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Best Window Treatment Companies in Indianapolis

Our Recommended Top 4

We did the research for you!

  • Licensing
  • User Reviews
  • Mystery Shopping Calls

Our goal is to connect people with the best local professionals. We scored Indianapolis Window Treatment Companies on more than 25 variables across five categories, and analyzed the results to give you a hand-picked list of the best.



4Top Picks

Learn about our selection process.


featured provider = Featured Provider

1422 Sadlier Cir West, Indianapolis, IN 46239 Rating

Review Sources

5.0 (1)

Why choose this provider?

Midwest Shade & Drapery is a provider of window treatments in Indianapolis that has been beautifying living, working, and recreational environments since 1994. The company enjoys the reputation as one of the Midwest’s most trusted producers and installers, and it tailors the items to the project goals and requirements of each client. Midwest Shade & Drapery has a range of materials for blinds, shutters, curtains, and furniture upholstery, and it caters to residential and commercial customers, including those in the public service, health care, and religious fields.

Indianapolis, IN 46217 Rating

Review Sources

5.0 (7)

Why choose this provider?

Blind Faith Blinds of Indy is a company that provides window treatments to residential and commercial clients in and around Indianapolis. It offers services from design to installation of various window treatments such as horizontal and vertical blinds, shades, wood and composite shutters, artisan drapery, and roman fabric. The company works with different brands to customize designs, including Hunter Douglas, Norman Window Fashions, Graber, and Skandia. The team at Blind Faith Blinds of Indy has over 15 years of experience in the industry.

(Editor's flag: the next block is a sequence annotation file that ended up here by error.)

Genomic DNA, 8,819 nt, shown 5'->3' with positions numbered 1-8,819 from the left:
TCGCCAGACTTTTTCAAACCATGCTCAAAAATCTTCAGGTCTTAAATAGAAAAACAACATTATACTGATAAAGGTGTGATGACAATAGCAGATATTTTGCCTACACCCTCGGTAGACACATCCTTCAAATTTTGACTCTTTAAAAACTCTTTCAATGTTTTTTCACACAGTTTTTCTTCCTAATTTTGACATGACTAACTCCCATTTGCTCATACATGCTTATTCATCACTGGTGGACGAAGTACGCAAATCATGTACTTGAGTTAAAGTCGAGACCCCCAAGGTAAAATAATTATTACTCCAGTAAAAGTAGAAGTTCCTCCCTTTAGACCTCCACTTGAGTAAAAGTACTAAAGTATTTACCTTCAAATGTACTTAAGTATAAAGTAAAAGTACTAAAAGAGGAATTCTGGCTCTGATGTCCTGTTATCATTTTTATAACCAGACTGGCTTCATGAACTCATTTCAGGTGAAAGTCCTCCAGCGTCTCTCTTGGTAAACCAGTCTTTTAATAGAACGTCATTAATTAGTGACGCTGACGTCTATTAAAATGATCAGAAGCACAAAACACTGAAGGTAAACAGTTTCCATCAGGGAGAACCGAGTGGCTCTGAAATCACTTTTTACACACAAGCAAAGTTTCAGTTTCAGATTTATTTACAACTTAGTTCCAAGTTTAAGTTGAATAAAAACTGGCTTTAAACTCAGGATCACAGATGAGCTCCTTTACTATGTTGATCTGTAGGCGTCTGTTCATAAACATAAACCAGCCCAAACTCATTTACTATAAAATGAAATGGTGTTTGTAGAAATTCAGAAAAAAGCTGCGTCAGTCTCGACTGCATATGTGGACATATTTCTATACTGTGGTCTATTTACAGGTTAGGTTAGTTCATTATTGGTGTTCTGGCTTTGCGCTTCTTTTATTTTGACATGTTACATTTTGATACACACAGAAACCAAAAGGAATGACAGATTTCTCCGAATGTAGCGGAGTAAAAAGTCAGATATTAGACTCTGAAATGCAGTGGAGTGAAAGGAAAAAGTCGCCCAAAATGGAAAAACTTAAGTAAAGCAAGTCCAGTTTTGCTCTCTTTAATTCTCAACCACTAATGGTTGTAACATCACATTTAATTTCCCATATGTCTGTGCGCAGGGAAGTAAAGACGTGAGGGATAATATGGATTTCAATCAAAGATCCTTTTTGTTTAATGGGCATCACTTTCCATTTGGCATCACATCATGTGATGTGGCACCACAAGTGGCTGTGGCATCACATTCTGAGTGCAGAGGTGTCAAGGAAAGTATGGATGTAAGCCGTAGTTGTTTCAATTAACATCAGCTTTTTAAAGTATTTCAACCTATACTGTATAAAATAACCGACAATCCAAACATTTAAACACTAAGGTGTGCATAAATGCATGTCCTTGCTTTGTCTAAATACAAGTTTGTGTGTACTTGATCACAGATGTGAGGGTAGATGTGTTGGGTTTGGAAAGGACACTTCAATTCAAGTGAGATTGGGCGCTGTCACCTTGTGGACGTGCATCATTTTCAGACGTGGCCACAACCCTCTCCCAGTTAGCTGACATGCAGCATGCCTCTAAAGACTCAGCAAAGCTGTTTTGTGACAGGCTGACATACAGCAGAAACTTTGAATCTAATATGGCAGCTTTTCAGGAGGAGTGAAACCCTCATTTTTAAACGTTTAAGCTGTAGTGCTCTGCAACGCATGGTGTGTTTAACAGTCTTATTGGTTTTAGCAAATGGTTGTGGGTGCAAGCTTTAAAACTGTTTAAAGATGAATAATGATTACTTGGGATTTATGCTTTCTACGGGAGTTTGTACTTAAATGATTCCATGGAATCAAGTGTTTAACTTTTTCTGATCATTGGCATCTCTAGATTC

6800 East 30th Street, Indianapolis, IN 46219 Rating

Review Sources

5.0 (89)
4.0 (12)

Why choose this provider?

The Window Valet is an Indianapolis-based business that provides and installs a broad range of window treatment products, including custom shutters made of different materials like poly satin and hardwood. Furthermore, it carries custom shadings and sheers such as the Luminette, which provides privacy and light control through drapery-like and sheer fabrics. The company also offers motorized window shades and blinds. The Window Valet has been serving home and business owners since 2008.

200 South Rangeline Road, Carmel, IN 46032 Rating

Review Sources

5.0 (61)

Why choose this provider?

Drapery Street is a locally owned company providing modern window treatments to Indianapolis. It caters to homes and businesses needing custom draperies, blinds, shades, sheers, shutters, and screens for their windows. Its team also offers light filters, block out, motorization, vertical blinds, and energy-efficient window treatments. Additionally, the company offers several types of shades, including minimalist, outdoor, roman, cellular, and day and night shades. Its owner, Caryn O’Sullivan, has served the Ritz in Paris and the Duke Hotel in London.


  • Introduction

    Window treatments are one of the most significant design elements in a room since they help connect the space. The type, color, and materials used can accent the shape of the window or the room decor.